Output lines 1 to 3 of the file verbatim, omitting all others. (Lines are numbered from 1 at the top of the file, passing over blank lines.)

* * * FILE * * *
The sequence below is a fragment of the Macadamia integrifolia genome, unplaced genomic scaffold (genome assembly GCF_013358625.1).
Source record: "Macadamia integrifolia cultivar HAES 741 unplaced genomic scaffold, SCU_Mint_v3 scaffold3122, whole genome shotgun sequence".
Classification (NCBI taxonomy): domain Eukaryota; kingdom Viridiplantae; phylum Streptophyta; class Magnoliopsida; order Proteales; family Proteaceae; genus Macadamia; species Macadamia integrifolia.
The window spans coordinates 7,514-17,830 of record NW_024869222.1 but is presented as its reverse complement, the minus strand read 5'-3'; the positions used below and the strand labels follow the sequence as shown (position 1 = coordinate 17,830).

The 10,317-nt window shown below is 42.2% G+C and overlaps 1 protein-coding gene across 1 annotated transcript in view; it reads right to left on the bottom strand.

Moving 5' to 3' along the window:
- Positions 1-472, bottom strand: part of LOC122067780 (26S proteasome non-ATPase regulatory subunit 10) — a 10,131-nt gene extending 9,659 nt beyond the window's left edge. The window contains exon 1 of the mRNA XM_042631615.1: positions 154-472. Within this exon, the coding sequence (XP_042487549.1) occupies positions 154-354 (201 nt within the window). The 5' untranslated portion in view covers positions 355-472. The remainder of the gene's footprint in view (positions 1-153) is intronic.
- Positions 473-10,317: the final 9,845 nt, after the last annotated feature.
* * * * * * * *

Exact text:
The sequence below is a fragment of the Macadamia integrifolia genome, unplaced genomic scaffold (genome assembly GCF_013358625.1).
Source record: "Macadamia integrifolia cultivar HAES 741 unplaced genomic scaffold, SCU_Mint_v3 scaffold3122, whole genome shotgun sequence".
Classification (NCBI taxonomy): domain Eukaryota; kingdom Viridiplantae; phylum Streptophyta; class Magnoliopsida; order Proteales; family Proteaceae; genus Macadamia; species Macadamia integrifolia.